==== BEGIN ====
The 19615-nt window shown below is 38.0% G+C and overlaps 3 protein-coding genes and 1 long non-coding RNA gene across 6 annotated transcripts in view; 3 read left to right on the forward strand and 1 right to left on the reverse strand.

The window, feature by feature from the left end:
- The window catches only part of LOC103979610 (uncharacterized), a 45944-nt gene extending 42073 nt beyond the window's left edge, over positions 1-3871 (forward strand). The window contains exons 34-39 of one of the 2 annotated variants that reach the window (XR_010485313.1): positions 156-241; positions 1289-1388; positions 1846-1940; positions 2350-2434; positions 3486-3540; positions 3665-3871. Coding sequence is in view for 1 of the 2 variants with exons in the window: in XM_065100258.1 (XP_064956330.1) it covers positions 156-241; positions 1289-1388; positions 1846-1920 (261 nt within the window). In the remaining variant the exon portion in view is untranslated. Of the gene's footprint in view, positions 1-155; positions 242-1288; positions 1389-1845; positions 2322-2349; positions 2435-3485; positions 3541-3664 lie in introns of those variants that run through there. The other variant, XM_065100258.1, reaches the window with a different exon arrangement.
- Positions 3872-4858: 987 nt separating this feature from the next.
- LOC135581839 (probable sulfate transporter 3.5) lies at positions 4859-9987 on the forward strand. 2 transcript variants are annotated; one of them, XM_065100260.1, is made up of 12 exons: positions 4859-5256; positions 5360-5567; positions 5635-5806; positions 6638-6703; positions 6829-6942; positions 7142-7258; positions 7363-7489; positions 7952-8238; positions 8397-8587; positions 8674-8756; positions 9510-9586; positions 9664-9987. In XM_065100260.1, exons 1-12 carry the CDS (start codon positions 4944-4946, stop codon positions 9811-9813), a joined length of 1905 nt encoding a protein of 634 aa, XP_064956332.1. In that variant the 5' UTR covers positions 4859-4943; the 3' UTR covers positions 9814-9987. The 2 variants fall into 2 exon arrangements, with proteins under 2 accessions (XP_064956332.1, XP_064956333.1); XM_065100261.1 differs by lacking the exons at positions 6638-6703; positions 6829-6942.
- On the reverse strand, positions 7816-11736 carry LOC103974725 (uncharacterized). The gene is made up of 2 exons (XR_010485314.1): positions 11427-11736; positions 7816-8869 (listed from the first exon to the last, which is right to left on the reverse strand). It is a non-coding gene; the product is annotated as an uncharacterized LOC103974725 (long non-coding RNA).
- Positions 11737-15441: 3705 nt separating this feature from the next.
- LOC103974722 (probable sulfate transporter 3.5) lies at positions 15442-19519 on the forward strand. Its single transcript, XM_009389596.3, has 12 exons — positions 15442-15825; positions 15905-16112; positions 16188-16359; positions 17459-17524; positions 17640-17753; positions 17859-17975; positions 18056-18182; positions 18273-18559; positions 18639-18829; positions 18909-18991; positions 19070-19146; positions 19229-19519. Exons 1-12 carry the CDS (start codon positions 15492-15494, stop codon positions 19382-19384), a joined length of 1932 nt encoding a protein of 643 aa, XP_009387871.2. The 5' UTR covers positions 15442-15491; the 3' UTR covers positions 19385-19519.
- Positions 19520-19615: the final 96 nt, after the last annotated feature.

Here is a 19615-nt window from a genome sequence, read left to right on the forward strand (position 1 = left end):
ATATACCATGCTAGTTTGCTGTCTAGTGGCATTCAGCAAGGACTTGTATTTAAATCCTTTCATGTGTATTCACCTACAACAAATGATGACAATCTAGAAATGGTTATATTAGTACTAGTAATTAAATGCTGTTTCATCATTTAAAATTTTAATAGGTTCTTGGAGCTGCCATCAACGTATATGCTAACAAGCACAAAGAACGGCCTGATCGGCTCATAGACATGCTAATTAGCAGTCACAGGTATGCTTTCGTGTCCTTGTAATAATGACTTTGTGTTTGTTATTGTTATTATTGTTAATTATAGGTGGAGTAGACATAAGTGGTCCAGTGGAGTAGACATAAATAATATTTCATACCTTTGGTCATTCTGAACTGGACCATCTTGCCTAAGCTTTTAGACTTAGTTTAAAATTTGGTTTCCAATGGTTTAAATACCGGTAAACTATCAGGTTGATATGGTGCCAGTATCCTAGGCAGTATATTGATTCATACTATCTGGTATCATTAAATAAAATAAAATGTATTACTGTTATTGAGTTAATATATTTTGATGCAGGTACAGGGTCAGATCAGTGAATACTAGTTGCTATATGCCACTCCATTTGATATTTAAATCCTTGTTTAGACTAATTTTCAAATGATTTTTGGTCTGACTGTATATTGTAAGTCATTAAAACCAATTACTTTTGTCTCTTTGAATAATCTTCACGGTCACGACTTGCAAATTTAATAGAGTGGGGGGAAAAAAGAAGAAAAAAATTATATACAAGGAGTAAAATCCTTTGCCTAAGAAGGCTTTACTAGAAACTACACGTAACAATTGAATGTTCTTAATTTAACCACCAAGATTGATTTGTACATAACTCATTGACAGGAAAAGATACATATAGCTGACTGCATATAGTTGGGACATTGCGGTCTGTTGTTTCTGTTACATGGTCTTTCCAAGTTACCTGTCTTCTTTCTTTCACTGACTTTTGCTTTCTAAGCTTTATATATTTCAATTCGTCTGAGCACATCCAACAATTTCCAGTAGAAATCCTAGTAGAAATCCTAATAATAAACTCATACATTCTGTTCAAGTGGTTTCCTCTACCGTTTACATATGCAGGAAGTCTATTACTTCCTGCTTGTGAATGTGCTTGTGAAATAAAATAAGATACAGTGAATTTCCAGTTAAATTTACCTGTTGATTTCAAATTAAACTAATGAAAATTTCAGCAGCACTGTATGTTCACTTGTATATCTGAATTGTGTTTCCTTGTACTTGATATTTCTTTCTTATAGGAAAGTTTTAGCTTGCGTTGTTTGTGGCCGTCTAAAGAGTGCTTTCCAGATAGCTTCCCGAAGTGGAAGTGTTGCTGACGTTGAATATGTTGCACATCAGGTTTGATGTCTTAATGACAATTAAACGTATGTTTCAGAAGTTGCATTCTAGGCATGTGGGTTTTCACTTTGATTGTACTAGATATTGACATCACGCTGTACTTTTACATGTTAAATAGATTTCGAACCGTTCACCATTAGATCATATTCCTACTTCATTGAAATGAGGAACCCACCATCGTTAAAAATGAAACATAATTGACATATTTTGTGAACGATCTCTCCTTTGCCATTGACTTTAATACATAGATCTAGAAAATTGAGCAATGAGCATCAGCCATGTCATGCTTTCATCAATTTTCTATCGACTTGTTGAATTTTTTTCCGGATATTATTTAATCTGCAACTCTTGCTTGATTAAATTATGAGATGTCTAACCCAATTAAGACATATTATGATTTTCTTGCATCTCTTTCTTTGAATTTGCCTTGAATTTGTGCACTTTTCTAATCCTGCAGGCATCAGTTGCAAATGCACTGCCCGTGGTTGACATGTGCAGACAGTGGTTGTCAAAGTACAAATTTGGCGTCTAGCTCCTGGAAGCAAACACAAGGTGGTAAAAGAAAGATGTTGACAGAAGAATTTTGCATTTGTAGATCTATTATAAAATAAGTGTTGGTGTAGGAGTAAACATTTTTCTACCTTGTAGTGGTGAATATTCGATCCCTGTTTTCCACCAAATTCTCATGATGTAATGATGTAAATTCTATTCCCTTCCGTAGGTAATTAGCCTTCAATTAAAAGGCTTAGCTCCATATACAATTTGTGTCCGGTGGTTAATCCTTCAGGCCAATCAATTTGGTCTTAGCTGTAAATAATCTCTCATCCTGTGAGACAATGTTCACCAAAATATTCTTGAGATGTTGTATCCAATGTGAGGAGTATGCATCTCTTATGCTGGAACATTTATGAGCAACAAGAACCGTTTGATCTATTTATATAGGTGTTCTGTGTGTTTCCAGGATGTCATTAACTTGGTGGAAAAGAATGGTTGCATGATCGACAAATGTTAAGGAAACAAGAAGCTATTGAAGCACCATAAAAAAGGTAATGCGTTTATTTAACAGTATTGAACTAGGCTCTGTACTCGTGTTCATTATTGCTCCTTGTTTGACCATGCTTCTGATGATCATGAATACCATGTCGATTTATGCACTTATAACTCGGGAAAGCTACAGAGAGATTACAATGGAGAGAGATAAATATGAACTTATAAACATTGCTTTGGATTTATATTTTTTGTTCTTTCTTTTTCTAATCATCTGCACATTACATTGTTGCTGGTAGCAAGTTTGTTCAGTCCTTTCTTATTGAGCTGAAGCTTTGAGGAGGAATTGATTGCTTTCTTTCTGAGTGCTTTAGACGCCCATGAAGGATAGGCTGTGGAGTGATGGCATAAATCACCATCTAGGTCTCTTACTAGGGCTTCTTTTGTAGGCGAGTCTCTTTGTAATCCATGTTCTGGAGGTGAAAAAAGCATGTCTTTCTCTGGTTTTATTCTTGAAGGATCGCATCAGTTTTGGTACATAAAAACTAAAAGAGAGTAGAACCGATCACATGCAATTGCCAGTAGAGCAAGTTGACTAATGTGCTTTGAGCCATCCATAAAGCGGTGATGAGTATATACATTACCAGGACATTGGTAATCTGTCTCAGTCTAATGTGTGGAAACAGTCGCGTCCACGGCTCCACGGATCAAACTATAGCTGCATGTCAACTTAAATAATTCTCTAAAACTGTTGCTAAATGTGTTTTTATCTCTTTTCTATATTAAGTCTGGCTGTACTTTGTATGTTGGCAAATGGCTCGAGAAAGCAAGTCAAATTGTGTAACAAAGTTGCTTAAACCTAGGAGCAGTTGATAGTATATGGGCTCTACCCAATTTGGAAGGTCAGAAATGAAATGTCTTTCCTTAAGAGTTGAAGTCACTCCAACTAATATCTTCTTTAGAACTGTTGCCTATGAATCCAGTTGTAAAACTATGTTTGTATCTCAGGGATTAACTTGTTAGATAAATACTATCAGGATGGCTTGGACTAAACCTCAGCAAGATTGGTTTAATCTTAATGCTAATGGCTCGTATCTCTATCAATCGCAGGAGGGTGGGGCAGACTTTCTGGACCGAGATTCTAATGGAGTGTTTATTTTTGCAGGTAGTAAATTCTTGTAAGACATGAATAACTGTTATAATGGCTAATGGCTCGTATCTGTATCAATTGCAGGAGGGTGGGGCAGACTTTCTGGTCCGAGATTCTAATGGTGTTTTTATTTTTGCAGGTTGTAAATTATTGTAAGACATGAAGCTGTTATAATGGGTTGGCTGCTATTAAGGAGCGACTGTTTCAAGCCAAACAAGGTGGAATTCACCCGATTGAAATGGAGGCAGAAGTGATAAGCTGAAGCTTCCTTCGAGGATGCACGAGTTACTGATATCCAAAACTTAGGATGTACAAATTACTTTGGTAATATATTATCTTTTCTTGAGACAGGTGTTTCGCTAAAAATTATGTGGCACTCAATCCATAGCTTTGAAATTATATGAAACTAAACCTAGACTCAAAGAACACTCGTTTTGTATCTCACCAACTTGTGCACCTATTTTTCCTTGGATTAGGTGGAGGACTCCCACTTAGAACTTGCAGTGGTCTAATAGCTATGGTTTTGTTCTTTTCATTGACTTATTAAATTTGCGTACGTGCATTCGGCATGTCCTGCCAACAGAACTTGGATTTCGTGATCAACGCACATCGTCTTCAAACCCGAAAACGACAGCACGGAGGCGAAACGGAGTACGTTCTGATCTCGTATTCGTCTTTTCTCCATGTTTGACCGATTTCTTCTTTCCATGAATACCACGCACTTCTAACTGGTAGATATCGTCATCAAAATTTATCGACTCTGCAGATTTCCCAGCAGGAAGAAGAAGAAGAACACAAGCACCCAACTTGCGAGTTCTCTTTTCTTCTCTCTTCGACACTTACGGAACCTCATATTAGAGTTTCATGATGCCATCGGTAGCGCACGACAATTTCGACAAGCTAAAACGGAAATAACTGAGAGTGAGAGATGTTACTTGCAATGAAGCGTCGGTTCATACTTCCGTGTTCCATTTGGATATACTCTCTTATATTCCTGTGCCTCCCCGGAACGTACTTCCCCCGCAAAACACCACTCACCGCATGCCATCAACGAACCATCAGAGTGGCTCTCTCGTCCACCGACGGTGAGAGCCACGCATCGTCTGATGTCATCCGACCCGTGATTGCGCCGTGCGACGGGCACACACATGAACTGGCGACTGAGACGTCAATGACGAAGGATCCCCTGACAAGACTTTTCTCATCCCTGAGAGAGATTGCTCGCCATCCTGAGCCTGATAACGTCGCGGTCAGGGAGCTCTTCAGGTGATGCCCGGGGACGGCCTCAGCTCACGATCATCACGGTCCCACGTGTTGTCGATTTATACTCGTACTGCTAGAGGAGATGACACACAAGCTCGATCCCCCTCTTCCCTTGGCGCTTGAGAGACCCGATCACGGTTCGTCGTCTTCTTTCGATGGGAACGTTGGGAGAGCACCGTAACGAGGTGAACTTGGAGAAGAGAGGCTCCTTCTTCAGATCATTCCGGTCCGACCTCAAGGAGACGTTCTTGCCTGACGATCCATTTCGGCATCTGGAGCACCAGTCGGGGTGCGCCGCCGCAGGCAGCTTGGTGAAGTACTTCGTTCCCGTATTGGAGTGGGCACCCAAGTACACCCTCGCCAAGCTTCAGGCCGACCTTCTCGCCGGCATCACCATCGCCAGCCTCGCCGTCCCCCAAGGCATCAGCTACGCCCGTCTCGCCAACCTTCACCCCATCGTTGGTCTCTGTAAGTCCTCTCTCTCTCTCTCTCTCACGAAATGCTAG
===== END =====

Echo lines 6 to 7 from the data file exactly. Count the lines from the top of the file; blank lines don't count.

- On the reverse strand, positions 7816-11736 carry LOC103974725 (uncharacterized). The gene is made up of 2 exons (XR_010485314.1): positions 11427-11736; positions 7816-8869 (listed from the first exon to the last, which is right to left on the reverse strand). It is a non-coding gene; the product is annotated as an uncharacterized LOC103974725 (long non-coding RNA).
- Positions 11737-15441: 3705 nt separating this feature from the next.